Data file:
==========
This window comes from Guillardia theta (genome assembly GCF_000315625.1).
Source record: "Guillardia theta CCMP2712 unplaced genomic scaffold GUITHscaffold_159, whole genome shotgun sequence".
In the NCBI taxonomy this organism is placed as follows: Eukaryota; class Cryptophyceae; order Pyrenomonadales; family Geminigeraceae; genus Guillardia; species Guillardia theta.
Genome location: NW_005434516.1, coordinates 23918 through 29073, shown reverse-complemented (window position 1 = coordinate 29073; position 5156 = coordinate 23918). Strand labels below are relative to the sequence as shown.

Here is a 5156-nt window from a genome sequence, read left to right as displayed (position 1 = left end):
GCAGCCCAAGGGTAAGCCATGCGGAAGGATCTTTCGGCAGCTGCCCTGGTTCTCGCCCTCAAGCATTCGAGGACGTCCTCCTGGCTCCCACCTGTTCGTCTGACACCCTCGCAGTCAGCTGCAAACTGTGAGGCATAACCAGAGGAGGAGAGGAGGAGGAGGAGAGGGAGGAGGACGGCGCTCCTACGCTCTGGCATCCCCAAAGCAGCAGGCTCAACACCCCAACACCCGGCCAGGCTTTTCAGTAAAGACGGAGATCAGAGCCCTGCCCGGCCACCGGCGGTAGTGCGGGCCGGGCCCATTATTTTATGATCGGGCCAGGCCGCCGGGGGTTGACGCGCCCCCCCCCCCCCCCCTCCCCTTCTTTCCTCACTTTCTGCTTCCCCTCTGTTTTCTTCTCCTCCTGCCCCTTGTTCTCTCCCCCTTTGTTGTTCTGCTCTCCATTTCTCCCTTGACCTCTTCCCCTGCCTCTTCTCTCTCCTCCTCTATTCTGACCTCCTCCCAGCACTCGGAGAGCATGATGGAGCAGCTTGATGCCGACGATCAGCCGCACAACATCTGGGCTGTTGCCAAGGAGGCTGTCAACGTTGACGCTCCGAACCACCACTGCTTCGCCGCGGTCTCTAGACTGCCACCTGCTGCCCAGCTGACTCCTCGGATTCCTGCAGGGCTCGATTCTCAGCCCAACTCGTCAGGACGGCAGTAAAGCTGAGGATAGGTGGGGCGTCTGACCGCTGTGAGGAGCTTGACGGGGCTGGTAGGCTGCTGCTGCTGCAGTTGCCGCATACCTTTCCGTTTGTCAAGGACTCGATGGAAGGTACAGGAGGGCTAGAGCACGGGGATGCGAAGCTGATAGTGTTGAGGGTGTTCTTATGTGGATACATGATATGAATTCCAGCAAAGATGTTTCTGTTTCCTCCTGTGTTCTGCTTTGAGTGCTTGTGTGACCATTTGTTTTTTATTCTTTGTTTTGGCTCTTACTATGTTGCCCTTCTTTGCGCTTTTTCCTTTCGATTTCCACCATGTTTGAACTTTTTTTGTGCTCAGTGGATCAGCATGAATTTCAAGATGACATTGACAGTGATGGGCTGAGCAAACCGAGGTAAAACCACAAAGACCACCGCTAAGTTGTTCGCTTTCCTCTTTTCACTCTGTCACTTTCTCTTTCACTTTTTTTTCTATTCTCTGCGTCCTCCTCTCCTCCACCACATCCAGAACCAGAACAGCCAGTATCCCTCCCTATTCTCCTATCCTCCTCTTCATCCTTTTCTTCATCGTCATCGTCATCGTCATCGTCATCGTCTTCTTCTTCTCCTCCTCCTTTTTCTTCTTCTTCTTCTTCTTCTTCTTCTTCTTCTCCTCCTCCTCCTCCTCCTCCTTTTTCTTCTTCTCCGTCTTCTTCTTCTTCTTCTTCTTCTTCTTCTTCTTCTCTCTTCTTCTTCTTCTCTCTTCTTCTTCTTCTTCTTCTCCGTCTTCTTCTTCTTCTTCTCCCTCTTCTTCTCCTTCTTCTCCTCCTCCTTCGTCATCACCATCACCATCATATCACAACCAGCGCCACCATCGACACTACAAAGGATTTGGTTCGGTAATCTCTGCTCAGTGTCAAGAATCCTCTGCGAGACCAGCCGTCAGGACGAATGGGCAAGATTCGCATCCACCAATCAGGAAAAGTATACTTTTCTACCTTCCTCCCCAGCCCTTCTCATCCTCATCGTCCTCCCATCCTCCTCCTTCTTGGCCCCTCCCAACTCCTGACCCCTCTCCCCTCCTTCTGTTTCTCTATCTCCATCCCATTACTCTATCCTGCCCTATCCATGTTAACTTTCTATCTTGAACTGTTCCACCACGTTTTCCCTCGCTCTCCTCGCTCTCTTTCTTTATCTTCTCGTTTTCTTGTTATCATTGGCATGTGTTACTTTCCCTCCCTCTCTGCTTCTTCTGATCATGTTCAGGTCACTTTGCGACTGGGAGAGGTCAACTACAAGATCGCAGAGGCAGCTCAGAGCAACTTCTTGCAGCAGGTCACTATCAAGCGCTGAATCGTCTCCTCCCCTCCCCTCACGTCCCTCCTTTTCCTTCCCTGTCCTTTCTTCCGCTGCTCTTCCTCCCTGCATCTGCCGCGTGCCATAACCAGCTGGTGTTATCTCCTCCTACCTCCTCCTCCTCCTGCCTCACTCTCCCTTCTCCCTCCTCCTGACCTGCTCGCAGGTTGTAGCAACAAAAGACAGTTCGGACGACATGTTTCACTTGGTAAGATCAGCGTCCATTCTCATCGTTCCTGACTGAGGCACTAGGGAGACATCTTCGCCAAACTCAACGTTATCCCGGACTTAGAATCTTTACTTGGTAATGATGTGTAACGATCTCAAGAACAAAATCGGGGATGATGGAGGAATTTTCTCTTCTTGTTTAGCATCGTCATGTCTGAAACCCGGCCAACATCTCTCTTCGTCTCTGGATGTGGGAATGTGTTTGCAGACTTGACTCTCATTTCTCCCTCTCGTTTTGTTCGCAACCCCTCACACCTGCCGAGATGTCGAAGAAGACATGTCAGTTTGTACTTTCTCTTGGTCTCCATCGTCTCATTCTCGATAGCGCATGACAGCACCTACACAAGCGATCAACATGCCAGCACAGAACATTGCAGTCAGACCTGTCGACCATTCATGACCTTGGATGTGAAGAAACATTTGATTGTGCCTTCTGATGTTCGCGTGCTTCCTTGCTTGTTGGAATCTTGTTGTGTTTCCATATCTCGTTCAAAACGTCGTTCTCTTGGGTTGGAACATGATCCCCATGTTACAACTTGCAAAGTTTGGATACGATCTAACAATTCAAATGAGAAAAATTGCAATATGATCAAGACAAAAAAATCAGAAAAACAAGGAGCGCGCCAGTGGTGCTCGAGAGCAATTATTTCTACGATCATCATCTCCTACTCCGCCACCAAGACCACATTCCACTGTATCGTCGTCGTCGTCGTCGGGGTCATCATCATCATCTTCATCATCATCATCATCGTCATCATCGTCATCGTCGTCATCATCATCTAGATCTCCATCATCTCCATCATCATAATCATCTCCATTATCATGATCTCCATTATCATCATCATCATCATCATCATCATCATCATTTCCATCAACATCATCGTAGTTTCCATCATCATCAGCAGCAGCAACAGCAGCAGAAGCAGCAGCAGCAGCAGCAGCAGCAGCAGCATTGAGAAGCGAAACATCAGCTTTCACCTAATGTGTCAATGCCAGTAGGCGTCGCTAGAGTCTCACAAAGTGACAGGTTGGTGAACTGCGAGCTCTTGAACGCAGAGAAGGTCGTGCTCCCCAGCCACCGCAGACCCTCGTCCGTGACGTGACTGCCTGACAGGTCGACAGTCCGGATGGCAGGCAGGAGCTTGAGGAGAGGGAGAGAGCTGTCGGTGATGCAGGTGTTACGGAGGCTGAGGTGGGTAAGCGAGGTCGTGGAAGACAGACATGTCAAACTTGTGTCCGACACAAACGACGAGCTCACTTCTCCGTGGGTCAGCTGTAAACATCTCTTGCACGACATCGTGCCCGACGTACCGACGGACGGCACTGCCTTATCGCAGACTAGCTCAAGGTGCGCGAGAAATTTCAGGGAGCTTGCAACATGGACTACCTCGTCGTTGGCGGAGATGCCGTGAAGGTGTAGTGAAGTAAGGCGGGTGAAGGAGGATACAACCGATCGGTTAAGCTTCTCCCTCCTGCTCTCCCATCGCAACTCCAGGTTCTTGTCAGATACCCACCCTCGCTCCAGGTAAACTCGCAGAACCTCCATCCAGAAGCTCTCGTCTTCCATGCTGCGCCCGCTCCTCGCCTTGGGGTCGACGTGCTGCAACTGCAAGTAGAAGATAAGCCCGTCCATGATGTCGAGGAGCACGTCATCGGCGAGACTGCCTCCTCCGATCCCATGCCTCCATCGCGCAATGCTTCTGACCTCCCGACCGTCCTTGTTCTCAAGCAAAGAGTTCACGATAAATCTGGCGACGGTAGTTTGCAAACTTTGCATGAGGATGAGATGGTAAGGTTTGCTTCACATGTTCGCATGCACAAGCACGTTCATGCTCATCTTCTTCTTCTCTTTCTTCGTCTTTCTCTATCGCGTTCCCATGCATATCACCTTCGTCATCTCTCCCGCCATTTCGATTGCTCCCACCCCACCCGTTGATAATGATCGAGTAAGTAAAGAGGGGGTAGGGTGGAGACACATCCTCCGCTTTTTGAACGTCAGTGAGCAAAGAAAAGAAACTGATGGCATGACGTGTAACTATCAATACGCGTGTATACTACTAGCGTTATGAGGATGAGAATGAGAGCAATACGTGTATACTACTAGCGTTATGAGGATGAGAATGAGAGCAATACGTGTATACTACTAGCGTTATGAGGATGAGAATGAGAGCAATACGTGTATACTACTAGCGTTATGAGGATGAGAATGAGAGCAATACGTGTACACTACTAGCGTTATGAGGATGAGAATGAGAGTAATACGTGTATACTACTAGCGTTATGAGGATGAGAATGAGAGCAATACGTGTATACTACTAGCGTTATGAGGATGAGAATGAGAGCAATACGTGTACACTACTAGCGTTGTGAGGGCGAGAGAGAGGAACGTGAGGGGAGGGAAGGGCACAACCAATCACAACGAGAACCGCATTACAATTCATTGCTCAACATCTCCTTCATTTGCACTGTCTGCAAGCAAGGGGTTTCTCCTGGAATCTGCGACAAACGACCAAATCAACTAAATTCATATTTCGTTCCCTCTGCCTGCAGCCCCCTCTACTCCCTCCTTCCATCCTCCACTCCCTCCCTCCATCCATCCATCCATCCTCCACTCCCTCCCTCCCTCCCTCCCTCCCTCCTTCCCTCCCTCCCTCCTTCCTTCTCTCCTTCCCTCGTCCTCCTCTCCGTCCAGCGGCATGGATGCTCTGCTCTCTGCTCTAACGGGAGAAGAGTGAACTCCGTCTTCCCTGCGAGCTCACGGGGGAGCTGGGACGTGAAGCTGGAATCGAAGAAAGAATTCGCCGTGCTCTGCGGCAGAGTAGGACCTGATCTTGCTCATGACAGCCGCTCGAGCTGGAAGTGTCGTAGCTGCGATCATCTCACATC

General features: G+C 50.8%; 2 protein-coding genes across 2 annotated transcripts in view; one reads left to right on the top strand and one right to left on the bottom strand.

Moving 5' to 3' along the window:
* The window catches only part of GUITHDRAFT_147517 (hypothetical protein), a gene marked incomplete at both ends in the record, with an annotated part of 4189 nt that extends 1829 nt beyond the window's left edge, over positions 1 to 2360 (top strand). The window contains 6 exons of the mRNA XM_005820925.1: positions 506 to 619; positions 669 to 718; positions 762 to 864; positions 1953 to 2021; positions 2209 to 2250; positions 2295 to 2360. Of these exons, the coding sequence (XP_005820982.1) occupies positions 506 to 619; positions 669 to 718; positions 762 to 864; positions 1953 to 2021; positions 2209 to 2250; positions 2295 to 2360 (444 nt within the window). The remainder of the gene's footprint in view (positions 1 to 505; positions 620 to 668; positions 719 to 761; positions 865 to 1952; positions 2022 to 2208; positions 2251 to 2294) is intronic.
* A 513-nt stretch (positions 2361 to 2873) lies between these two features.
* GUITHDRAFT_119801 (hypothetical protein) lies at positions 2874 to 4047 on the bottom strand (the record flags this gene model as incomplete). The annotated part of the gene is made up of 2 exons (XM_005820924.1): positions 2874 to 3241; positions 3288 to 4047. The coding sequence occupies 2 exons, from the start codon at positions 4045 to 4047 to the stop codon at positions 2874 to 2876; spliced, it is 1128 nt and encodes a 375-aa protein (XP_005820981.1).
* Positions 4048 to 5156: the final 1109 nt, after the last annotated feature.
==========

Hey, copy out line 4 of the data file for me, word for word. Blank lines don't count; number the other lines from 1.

Genome location: NW_005434516.1, coordinates 23918 through 29073, shown reverse-complemented (window position 1 = coordinate 29073; position 5156 = coordinate 23918). Strand labels below are relative to the sequence as shown.